NFL free agency took a bit of a hit this year after all of the top players were retained by their current teams. One of those players was safety Anthony Harris, who was slapped with the franchise tag by the Minnesota Vikings.
Harris signed his franchise tender worth $11.4 million, and now the Vikings have the unenviable task of trying to give him a long-term contract extension by the July 15 deadline. If anything, that’s proven to be the wrong move for Minnesota.
— Dov Kleiman (@NFL_DovKleiman) May 17, 2020
Prior to the tag, Harris was set to have a huge list of suitors on the open market. But the Vikings foolishly decided to franchise him with hopes of trading him to another team for draft capital. That strategy works some of the time, but it becomes too much of a nuisance to deal with, especially with a high-profile player carrying a big salary. A team will rarely ever get the value they want and opt to keep the player, a la the Jacksonville Jaguars with Yannick Ngakoue. How is that decision working out? Not well.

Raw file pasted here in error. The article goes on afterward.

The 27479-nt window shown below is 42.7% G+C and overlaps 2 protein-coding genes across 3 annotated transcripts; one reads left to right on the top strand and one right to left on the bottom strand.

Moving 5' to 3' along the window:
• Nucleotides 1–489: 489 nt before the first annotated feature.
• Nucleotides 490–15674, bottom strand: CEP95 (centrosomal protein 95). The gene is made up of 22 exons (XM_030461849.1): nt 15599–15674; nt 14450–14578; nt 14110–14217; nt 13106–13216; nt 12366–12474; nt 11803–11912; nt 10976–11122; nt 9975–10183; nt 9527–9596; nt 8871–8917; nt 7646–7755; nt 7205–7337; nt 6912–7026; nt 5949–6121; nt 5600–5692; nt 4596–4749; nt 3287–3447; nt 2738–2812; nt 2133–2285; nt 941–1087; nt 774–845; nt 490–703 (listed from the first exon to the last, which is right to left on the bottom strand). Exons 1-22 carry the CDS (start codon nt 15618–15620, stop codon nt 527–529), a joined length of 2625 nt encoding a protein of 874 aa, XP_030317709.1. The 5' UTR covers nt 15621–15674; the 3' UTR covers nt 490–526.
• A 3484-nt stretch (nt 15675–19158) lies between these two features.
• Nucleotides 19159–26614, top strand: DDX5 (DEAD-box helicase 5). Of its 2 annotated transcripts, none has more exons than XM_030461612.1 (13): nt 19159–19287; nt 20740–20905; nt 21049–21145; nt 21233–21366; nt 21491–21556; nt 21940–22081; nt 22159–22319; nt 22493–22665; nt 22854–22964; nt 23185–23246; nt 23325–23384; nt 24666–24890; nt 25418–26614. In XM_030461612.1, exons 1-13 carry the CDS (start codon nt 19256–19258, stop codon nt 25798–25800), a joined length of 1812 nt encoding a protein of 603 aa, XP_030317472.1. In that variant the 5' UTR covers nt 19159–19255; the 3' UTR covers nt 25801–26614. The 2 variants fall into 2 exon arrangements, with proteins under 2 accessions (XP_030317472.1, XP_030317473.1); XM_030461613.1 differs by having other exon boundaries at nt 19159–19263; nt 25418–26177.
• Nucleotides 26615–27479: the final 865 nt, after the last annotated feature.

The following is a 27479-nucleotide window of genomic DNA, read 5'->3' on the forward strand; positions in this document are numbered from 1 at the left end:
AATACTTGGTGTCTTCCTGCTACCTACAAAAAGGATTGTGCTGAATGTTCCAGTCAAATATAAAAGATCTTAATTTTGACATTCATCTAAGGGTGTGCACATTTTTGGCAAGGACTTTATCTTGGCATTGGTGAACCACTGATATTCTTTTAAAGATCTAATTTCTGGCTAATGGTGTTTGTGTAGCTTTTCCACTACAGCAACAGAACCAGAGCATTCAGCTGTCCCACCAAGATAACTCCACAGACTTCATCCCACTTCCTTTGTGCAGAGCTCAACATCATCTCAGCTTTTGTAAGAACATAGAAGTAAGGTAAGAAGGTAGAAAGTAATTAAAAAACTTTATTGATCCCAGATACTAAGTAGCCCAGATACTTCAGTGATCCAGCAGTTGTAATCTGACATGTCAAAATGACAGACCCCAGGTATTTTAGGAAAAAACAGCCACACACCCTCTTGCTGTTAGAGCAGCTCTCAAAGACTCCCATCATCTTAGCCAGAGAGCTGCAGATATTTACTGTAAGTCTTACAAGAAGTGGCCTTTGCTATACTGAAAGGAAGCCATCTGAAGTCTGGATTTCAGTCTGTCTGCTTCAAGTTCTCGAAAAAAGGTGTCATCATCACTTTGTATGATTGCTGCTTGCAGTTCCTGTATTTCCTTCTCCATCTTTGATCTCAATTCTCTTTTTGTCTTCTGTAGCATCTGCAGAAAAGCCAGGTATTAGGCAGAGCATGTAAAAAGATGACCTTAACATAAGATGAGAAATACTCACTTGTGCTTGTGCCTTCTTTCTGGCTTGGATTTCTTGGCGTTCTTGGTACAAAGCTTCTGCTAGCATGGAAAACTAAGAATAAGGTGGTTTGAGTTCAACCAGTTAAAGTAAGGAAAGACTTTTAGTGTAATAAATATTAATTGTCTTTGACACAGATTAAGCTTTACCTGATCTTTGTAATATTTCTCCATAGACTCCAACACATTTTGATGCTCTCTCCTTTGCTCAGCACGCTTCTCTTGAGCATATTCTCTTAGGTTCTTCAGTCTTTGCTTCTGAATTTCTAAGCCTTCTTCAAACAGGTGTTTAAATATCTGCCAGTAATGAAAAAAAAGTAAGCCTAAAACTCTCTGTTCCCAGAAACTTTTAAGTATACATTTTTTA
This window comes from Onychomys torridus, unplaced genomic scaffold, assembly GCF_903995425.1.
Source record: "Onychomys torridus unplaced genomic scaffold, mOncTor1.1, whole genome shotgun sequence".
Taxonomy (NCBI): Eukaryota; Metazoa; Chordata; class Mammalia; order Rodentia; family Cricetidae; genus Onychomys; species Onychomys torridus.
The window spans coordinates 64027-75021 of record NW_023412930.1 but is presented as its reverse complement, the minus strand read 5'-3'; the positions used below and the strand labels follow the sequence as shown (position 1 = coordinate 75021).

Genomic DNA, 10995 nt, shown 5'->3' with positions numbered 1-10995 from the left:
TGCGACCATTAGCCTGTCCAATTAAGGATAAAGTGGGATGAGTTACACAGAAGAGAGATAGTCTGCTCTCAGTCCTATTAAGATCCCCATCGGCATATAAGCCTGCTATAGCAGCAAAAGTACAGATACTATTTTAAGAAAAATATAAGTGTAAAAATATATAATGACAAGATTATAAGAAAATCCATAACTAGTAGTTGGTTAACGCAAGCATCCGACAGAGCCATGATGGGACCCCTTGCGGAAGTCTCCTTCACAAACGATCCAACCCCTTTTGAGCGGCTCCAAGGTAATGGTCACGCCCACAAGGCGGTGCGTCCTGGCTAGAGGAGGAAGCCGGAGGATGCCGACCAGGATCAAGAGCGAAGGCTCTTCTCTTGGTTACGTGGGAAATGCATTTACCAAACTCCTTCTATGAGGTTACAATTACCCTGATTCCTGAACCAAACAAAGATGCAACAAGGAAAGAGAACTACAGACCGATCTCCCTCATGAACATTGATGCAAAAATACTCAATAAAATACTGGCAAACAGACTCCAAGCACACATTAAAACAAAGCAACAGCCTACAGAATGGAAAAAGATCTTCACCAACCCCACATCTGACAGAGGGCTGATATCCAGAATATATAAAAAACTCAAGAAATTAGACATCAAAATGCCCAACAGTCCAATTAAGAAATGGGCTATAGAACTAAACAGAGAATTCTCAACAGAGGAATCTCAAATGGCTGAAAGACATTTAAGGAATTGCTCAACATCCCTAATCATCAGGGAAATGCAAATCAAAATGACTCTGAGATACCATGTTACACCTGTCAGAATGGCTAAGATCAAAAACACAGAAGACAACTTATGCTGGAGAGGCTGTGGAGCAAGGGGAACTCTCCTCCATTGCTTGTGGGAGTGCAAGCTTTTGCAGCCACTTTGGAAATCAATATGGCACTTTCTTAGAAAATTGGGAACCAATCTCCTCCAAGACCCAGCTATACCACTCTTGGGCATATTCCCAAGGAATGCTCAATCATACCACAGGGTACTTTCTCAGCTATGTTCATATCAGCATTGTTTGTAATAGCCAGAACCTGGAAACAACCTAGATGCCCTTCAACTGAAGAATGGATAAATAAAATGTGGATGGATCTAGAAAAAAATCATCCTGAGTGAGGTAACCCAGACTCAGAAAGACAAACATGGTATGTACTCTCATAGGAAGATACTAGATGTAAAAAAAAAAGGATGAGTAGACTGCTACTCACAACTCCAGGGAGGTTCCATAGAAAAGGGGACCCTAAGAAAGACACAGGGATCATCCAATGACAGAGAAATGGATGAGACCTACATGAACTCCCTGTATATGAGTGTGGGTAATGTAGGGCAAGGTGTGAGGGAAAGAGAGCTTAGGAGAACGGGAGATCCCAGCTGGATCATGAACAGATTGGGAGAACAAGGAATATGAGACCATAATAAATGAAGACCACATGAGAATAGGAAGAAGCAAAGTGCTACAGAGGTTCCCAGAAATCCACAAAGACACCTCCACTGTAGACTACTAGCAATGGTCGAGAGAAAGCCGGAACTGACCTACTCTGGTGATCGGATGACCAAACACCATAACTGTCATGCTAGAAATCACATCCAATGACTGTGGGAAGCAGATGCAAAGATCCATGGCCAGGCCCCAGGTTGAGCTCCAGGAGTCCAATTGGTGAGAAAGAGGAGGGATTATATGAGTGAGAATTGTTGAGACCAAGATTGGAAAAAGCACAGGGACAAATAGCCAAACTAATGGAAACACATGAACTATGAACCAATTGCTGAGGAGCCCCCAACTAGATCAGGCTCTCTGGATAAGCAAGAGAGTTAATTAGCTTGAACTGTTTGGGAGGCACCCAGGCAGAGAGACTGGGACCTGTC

The Vikings learned that the hard way, as they pivoted to trying to lock him into a long-term contract extension shortly after the trade market fizzled out. Reports last month indicated that while Minnesota was adamant on securing Harris’ services for the foreseeable future, the safety showed some restraint in talks with the team. That once again prompted the Vikings to put him back on the trade block before the NFL Draft.
ICYMI: I ranked every offseason from 1-32 https://t.co/7luFIdoV9F
— Bill Barnwell (@billbarnwell) May 21, 2020
And here we are again, as Minnesota again opened the door to negotiations with Harris. There’s no denying how good of a player Harris is, as evidenced by his six interceptions last season. But this “big-brain move” has handicapped the Vikings from making additional moves in free agency, despite their urgent needs at edge rusher and cornerback.
In hindsight, the Vikings should’ve avoided this headache altogether and just let Harris get the contract he deserves with another team instead of trying to squeeze a draft pick out of another team — especially when you consider the fact Minnesota had the most selections of anybody last month.